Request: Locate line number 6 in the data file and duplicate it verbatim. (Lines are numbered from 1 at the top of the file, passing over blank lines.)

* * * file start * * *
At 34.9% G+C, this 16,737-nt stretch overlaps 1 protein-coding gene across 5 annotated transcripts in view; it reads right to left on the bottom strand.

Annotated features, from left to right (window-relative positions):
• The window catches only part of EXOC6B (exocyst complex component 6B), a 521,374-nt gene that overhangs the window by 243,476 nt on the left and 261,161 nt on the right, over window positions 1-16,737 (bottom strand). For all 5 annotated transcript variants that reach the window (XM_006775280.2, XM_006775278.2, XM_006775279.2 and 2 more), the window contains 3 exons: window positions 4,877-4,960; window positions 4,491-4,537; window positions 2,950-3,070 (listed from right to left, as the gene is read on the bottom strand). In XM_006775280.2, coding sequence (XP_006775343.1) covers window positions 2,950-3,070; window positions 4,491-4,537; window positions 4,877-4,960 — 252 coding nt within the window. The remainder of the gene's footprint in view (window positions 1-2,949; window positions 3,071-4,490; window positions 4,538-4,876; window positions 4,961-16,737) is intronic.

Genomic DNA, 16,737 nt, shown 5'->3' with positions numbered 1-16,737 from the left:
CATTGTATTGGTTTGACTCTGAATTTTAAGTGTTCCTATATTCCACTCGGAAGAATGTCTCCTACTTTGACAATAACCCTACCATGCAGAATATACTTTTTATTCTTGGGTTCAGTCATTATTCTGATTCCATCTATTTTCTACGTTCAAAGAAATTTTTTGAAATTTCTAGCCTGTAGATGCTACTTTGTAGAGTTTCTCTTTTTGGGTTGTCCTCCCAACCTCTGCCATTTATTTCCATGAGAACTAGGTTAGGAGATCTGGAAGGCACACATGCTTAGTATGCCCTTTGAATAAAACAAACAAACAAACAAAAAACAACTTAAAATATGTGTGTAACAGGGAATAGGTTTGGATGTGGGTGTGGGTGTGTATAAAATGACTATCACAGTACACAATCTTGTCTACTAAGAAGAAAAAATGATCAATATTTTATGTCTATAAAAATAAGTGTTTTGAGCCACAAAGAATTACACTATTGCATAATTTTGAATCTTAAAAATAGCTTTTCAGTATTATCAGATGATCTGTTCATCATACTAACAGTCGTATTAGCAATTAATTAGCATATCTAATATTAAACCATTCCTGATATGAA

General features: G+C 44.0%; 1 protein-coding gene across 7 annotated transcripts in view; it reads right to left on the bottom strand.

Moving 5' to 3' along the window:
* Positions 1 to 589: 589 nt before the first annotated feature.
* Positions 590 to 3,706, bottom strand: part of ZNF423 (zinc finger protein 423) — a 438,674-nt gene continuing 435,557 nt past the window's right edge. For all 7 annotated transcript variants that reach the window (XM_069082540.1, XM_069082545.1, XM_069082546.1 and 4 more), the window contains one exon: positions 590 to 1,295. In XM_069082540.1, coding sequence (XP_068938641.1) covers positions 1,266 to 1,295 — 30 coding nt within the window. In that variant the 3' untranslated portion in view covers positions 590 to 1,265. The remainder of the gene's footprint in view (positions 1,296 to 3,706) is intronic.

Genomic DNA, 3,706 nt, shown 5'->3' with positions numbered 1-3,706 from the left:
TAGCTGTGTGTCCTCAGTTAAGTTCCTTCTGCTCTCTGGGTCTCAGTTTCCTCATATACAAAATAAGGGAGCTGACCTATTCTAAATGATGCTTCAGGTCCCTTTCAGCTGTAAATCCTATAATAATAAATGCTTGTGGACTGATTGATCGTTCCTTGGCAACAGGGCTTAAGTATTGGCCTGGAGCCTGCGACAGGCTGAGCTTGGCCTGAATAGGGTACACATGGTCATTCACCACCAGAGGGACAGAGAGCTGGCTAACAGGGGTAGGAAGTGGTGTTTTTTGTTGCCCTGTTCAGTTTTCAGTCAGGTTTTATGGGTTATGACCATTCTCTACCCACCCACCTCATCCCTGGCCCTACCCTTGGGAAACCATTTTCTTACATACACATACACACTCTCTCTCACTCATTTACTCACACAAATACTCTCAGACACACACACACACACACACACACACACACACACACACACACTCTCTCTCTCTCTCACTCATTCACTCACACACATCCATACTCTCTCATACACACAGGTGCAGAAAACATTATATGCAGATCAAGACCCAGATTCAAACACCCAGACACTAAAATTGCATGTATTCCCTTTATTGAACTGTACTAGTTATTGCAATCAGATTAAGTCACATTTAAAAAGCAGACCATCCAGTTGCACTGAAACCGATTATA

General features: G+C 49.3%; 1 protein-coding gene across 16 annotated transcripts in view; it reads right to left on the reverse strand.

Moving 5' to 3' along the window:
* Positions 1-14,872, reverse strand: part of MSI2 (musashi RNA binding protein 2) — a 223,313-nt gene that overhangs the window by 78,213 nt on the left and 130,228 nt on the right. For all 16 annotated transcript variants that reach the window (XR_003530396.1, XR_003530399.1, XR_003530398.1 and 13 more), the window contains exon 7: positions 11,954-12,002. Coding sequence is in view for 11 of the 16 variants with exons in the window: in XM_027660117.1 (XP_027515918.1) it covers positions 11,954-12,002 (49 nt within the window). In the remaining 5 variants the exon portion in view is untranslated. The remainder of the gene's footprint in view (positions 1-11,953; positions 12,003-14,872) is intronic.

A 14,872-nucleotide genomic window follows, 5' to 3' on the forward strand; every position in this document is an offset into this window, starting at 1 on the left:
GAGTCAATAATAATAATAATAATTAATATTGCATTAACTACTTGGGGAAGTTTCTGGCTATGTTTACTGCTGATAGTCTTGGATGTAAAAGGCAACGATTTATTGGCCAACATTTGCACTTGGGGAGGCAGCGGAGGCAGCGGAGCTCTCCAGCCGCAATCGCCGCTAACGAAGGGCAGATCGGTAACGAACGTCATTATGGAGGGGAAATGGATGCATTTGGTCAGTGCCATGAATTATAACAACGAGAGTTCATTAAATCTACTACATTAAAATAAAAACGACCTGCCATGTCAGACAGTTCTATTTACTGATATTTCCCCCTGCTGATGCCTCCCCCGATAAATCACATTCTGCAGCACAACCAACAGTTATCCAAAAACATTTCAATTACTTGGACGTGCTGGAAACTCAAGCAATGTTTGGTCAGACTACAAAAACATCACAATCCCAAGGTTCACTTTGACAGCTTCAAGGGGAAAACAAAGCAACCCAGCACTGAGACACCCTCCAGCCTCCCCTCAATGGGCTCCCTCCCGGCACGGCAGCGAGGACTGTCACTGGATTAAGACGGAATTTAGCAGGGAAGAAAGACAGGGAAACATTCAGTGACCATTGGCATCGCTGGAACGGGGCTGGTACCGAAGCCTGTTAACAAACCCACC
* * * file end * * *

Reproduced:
General features: G+C 44.0%; 1 protein-coding gene across 7 annotated transcripts in view; it reads right to left on the bottom strand.